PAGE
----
When I work with my one-on-one clients, they often share similar experience. It seems as if there’s an area in everyone’s life that brings up anxiety, fear, and dread.  

There are difficult situations in all of our lives—it’s part of the human condition.

You don’t have to wait until your circumstances change for your experience to change.  And while I always encourage people to seek to bring about change so that their lives are not filled with anxiety, it’s crucial to find a way to move through anxiety and choose peace in the midst of your difficult situation.

So, what’s the solution?

Even though I was still stuck in my circumstances, I was ready to let go of anxiety and release it from my life.  I had no choice, I had to get out of bed, I had to show up.  I was lucky, I had a bunch of tools that could help me get out what felt like paralyzing fear and into a state of action. I hope the tools below can help you to get out of the fear and into the action.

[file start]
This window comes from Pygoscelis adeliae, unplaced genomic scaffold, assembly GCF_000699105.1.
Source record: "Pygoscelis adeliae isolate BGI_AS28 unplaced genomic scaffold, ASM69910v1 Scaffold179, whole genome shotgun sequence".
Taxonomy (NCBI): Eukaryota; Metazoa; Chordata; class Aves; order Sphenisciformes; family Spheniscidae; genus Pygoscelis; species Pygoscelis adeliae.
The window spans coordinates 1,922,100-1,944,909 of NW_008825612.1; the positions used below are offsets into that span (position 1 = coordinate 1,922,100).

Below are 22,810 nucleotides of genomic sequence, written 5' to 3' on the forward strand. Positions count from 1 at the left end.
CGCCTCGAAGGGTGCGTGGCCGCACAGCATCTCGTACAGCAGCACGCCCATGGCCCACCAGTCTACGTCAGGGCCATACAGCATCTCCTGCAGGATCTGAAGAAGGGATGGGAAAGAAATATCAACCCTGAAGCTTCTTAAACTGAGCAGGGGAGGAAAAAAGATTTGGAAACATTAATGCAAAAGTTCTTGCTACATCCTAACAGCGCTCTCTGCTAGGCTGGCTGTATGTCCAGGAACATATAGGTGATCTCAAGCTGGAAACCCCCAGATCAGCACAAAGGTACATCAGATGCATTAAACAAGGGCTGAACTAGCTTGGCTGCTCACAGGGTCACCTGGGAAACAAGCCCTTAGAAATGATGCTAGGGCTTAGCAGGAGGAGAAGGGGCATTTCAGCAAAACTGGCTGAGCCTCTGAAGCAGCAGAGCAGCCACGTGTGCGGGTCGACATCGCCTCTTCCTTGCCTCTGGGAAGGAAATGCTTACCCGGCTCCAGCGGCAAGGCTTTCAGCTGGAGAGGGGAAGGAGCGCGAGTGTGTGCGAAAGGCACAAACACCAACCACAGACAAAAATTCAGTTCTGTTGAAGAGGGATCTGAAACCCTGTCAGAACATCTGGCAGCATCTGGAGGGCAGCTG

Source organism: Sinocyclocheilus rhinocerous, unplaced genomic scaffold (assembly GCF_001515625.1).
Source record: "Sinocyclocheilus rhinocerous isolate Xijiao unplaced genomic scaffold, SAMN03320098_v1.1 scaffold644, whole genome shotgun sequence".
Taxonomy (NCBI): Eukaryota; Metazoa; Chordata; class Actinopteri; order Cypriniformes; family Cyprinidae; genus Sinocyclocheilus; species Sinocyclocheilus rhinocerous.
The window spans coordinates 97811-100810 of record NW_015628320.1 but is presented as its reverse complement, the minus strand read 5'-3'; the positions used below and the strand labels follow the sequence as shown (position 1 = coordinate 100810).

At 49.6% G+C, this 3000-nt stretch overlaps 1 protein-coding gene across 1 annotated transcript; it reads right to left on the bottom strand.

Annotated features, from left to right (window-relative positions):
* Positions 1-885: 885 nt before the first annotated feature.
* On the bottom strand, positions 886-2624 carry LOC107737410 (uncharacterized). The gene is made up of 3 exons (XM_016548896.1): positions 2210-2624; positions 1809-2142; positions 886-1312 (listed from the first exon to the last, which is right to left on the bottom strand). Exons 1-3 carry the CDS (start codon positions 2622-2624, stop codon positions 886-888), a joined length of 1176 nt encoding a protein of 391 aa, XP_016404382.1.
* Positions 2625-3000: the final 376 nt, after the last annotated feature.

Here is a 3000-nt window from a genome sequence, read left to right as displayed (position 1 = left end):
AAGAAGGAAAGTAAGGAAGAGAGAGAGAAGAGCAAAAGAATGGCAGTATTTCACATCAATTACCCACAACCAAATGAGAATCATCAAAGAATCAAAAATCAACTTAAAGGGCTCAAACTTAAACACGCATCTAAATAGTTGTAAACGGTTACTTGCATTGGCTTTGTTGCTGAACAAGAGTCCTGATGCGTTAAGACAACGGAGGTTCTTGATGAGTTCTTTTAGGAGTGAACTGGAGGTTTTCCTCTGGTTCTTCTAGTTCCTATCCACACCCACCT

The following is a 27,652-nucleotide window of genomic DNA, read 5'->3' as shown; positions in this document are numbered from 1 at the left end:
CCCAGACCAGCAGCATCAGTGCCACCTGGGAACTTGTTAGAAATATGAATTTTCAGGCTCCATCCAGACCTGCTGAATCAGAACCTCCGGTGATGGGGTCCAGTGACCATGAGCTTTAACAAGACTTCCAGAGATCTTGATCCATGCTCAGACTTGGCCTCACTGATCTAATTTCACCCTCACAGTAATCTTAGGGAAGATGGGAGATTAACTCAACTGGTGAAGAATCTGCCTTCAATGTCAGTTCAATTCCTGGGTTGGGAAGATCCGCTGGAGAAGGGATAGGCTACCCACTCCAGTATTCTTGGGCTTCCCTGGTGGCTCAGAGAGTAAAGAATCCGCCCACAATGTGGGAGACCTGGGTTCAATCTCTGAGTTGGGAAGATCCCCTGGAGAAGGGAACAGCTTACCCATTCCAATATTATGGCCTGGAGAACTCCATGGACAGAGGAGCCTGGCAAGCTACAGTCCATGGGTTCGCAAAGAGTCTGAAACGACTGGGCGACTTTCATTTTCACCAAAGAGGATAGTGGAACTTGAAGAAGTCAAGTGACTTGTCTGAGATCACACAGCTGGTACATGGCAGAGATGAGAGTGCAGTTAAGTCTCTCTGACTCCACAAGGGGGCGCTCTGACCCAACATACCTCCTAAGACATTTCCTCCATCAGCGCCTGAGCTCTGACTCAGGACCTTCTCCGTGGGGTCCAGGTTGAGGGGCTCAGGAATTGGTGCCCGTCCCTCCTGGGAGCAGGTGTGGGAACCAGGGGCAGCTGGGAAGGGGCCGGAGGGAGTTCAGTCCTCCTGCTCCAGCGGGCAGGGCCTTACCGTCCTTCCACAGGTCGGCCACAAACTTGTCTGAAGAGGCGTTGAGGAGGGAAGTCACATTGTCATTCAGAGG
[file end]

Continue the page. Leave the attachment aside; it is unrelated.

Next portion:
Here are some of the ways I reclaimed peace, joy, and light in my life. If you’re ready to take the first step towards reframing your mindset, keep reading.


ACTION

"Nothing diminishes anxiety faster than action." Walter Anderson 

Action is the number one thing I need to do to get myself out of the anxiety. I recognized that as long as I could get out of my head and into some form of action, the fear would start to dissipate. After taking small steps to remove myself from the paralyzing cycle of anxiety and negativity, the attack would minimize. These steps can be so small, but so alleviating.